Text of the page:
Is Your Business Website Useless?
Your website is just sitting there. It’s been sitting there for a while now. Every so often you go look at it. It’s pretty. There are nice colors. Maybe even a few images rotate in a carousel gallery.
But what is your website doing for your business? Does your site transact new business? Does it engage new prospects and regularly capture new leads?
Or is your site just sitting there looking pretty?
Your website needs to serve a purpose other than declaring that you exist. People, when they visit your site, expect to have an experience. If they have found their way to your site it isn’t by chance. They are looking for something. Your site needs to be that something.
But faster than you can say “bounce,” your visitors will leave, or better written, your new potential business will go elsewhere if your site doesn’t have all of these essential elements.
Not Giving Visitors What They Need To See in Three Seconds
Without scrolling or clicking, a website visitor should be able to see three things:
- Who you are
- What you do
- And find something to do
Busy homepages have been shown to confuse and irritate visitors. A clean, simple design will convert more visitors than complex cluttered ones. Further, if your visitors cannot discern what is going on quickly they will leave.
The first text one reads is a biblical scripture. There are pictures of dogs. But because there is no declaration, “This is a puppy farm,” one is forced to scroll and encounters more scripture. Our first impression was that perhaps this site is about religious or holy dogs.
Contrast that site with Simple Ties homepage. It uses a simple headline, calls to action (each tie has a link), and provides clear paths for what a visitor should do next.
Not Knowing the Purpose of the Web Site
Too many businesses treat their websites as a replacement for a Yellow Page ad. Broadcasting a message that essentially says, “I am here!” does not get repeat traffic nor business. A good business website has a objective and a method for realizing that purpose.
Not Knowing How to Convert Site Visitors
If you site visitors leave without providing information about themselves that visit is likely of very little value. There are a multitude of ways to engage your visitors and entice them to trade something of value to your business (their email address) for something they want (see below for examples).
Each site visitor needs to be treated as a valuable potential client. How are you going to capture their information so that they can be directly marketed to?
Pop-ups – Blah. Everyone hates them, you hate them, we hate them, but they convert. Hugely, actually. When comparing a lightbox pop-up to a sidebar opt-in form the numbers show there is no comparison. In-page pop-ups convert 1375% better that sidebar forms.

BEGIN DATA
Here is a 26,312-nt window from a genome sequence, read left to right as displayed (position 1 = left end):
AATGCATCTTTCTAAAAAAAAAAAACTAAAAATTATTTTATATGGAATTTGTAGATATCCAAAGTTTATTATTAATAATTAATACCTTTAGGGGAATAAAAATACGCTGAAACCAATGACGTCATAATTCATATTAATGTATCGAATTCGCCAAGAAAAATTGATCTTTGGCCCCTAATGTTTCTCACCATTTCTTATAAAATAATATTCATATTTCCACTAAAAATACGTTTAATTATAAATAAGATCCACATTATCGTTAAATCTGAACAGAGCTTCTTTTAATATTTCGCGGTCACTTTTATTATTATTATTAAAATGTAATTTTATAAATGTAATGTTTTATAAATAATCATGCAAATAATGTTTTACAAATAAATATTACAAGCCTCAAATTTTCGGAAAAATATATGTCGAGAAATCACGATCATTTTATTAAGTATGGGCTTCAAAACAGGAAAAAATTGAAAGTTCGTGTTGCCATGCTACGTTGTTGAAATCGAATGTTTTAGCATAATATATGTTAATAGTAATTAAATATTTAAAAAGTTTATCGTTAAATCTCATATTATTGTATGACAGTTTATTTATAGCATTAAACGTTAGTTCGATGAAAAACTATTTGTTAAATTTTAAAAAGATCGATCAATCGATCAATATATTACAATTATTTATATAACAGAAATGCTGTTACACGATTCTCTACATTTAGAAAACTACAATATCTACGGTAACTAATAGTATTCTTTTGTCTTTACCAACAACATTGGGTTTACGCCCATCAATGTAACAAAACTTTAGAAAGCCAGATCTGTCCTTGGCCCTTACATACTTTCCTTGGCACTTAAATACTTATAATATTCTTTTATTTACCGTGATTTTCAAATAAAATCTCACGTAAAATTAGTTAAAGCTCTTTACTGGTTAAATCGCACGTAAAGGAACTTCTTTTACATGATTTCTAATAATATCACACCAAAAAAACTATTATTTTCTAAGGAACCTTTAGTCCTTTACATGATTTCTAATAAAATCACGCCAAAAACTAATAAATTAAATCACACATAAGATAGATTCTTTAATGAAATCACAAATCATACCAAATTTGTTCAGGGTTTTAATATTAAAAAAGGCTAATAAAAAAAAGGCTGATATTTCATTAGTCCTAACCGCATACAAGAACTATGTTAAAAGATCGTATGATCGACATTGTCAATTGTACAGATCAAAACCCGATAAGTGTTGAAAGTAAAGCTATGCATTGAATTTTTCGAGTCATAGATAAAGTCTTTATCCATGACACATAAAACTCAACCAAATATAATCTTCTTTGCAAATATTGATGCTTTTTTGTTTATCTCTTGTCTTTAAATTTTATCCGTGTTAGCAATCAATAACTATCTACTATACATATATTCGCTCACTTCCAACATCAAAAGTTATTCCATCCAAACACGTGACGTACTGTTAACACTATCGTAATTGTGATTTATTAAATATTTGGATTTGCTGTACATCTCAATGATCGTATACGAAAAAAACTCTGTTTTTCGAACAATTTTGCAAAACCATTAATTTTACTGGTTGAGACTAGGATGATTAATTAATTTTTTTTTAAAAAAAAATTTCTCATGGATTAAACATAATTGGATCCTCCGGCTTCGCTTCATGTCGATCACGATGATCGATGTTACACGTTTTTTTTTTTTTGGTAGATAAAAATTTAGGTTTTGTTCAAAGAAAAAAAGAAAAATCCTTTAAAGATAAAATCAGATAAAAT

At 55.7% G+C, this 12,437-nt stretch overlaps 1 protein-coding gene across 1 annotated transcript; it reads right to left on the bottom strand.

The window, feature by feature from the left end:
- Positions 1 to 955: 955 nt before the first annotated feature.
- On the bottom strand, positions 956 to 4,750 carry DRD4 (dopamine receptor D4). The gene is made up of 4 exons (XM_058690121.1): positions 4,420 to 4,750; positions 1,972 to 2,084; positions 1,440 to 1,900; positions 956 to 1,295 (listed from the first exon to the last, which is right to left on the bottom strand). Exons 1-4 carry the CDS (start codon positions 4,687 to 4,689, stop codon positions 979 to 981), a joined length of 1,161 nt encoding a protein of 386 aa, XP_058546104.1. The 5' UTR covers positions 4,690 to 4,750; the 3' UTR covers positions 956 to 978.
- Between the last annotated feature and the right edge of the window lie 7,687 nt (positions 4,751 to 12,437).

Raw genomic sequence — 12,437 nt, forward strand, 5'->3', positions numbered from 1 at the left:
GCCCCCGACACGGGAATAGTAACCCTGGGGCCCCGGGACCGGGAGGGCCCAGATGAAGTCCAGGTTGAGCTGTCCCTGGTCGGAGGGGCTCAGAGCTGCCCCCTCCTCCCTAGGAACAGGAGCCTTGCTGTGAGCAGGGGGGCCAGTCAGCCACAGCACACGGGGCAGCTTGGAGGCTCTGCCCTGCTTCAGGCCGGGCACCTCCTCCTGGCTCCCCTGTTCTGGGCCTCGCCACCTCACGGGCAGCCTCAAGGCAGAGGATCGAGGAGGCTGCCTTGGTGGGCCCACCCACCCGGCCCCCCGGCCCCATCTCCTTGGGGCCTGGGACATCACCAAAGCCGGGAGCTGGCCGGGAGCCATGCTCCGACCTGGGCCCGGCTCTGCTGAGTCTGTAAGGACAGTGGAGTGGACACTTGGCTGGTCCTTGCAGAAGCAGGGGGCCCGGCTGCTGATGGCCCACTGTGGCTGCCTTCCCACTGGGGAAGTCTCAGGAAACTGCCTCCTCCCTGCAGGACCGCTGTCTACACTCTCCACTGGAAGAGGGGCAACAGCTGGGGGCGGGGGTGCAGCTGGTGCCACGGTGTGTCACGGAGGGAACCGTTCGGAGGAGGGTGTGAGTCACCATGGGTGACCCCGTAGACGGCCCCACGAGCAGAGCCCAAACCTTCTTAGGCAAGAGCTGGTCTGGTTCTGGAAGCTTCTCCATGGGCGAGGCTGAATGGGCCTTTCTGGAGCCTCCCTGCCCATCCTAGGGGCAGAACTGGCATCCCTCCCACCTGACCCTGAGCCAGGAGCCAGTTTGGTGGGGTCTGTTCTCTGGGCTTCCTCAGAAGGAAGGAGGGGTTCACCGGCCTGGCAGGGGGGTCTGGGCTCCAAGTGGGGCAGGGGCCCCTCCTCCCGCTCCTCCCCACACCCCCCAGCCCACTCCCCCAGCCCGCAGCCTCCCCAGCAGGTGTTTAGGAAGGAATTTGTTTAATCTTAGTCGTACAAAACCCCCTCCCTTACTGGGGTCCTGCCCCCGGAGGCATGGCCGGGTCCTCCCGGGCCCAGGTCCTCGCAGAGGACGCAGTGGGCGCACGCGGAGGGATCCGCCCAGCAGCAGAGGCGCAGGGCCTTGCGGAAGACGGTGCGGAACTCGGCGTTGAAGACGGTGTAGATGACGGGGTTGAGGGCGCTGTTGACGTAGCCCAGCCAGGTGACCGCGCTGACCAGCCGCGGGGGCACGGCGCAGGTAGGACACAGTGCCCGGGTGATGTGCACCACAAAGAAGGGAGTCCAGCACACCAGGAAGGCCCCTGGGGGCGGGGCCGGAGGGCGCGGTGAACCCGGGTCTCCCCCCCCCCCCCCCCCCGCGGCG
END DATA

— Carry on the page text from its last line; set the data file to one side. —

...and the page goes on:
But having just one point, one form, one pop-up on your site isn’t nearly sufficient.
Each page needs to have at least one opportunity to convert, or to “do something.”
The Exchange of Value
Visitors are very hesitant to trade their information unless they believe they are something of value in return. No one tool works on all web site visitors. This is why an effective business site should have several different options that get seen in different places of the site.
- Workshop Invitation
- An Offer
- Free Tools or Set of Instructions
- Entry In A Contest
What works best will only become evident through trail and error. The number of leads each type of exchange will be different based upon the particular industry, and type of prospective client.
Not Giving Visitors Something to Do
Site visitors expect to interact with your web site. Static text or broadcast messages lead to quick exits. When designing a web site create a handful of activities for your visitors. All roads need to lead to the exchange of value for information.
There are natural exit points to every web site; the bottom of a page, the end of a blog post, the finish of an instructional video. Ensure that at every exit there is an activity to do.
Examples of Effective Activities
- Newsletter sign-ups
- Article that might be of interest
- Get an instant coupon before you leave
- Share this article socially
Not Displaying Customer Reviews
Online reviews have become the currency of online business. We read them before choosing a restaurant, before hiring a plumber, and even before buying the simplest of products.
Surveys taken show that nearly 90% of all people trust reviews more than any other source of information before making a purchase.
We know customers rely on and trust reviews, and this is especially true for local businesses. While reviews that are hosted on your site do not improve your site’s searchability like reviews on Yelp! Google+ or Foursquare, they can transfer beliefs of credibility and trustworthiness.
Reviews should be the last thing you look for from a successful transaction with ALL of your clients.
Know What’s Happening on Your Web Site
You never see you visitors. You cannot see their demographics, understand their motivations, nor can you make an emotional sales pitch tailors to them. How do you know what is working and what is not?
Having an analytics program is the most important part of a website. A robust program tells you what is working and what is not, what color schemes are more effective, even what fonts attract your visitors.